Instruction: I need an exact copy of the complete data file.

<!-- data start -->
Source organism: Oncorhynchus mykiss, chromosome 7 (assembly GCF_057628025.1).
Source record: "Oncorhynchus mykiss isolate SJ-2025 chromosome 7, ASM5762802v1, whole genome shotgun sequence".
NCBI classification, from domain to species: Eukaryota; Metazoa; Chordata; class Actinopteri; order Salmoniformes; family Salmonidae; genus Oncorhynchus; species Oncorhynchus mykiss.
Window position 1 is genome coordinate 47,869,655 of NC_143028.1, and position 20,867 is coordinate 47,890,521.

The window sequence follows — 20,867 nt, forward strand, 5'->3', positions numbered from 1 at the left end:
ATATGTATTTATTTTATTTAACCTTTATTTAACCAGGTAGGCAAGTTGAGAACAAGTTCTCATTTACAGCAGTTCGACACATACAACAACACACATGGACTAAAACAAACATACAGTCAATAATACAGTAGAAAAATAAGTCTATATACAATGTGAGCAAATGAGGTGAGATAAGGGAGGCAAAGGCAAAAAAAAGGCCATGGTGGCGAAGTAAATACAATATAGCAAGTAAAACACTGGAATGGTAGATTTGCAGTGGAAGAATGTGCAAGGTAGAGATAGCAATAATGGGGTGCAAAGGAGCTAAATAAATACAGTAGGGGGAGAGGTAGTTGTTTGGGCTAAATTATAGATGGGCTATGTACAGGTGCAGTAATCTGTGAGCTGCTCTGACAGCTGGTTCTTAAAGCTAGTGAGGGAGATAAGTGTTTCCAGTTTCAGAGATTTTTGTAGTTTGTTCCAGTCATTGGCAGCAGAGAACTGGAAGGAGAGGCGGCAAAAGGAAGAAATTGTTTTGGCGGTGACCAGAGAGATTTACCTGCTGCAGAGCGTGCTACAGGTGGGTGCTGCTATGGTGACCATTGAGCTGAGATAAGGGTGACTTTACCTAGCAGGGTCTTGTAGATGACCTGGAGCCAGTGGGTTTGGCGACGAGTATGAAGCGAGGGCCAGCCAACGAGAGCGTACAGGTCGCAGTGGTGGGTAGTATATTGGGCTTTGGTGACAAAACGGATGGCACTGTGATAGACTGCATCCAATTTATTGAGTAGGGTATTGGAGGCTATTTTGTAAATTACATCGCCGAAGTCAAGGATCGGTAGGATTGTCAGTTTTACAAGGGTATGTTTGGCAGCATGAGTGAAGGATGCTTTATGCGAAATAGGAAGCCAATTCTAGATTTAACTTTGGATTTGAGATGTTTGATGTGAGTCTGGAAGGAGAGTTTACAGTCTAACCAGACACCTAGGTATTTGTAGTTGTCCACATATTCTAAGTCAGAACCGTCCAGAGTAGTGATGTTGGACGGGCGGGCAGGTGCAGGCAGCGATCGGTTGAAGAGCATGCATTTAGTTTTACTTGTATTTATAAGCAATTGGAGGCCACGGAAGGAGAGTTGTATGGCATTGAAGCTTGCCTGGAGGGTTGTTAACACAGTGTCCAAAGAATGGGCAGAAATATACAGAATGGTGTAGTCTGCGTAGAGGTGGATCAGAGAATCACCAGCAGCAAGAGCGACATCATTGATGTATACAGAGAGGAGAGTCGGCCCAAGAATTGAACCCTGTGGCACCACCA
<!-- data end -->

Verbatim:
Source organism: Oncorhynchus mykiss, chromosome 7 (assembly GCF_057628025.1).
Source record: "Oncorhynchus mykiss isolate SJ-2025 chromosome 7, ASM5762802v1, whole genome shotgun sequence".
NCBI classification, from domain to species: Eukaryota; Metazoa; Chordata; class Actinopteri; order Salmoniformes; family Salmonidae; genus Oncorhynchus; species Oncorhynchus mykiss.
Window position 1 is genome coordinate 47,869,655 of NC_143028.1, and position 20,867 is coordinate 47,890,521.

The window sequence follows — 20,867 nt, forward strand, 5'->3', positions numbered from 1 at the left end:
ATATGTATTTATTTTATTTAACCTTTATTTAACCAGGTAGGCAAGTTGAGAACAAGTTCTCATTTACAGCAGTTCGACACATACAACAACACACATGGACTAAAACAAACATACAGTCAATAATACAGTAGAAAAATAAGTCTATATACAATGTGAGCAAATGAGGTGAGATAAGGGAGGCAAAGGCAAAAAAAAGGCCATGGTGGCGAAGTAAATACAATATAGCAAGTAAAACACTGGAATGGTAGATTTGCAGTGGAAGAATGTGCAAGGTAGAGATAGCAATAATGGGGTGCAAAGGAGCTAAATAAATACAGTAGGGGGAGAGGTAGTTGTTTGGGCTAAATTATAGATGGGCTATGTACAGGTGCAGTAATCTGTGAGCTGCTCTGACAGCTGGTTCTTAAAGCTAGTGAGGGAGATAAGTGTTTCCAGTTTCAGAGATTTTTGTAGTTTGTTCCAGTCATTGGCAGCAGAGAACTGGAAGGAGAGGCGGCAAAAGGAAGAAATTGTTTTGGCGGTGACCAGAGAGATTTACCTGCTGCAGAGCGTGCTACAGGTGGGTGCTGCTATGGTGACCATTGAGCTGAGATAAGGGTGACTTTACCTAGCAGGGTCTTGTAGATGACCTGGAGCCAGTGGGTTTGGCGACGAGTATGAAGCGAGGGCCAGCCAACGAGAGCGTACAGGTCGCAGTGGTGGGTAGTATATTGGGCTTTGGTGACAAAACGGATGGCACTGTGATAGACTGCATCCAATTTATTGAGTAGGGTATTGGAGGCTATTTTGTAAATTACATCGCCGAAGTCAAGGATCGGTAGGATTGTCAGTTTTACAAGGGTATGTTTGGCAGCATGAGTGAAGGATGCTTTATGCGAAATAGGAAGCCAATTCTAGATTTAACTTTGGATTTGAGATGTTTGATGTGAGTCTGGAAGGAGAGTTTACAGTCTAACCAGACACCTAGGTATTTGTAGTTGTCCACATATTCTAAGTCAGAACCGTCCAGAGTAGTGATGTTGGACGGGCGGGCAGGTGCAGGCAGCGATCGGTTGAAGAGCATGCATTTAGTTTTACTTGTATTTATAAGCAATTGGAGGCCACGGAAGGAGAGTTGTATGGCATTGAAGCTTGCCTGGAGGGTTGTTAACACAGTGTCCAAAGAATGGGCAGAAATATACAGAATGGTGTAGTCTGCGTAGAGGTGGATCAGAGAATCACCAGCAGCAAGAGCGACATCATTGATGTATACAGAGAGGAGAGTCGGCCCAAGAATTGAACCCTGTGGCACCACCA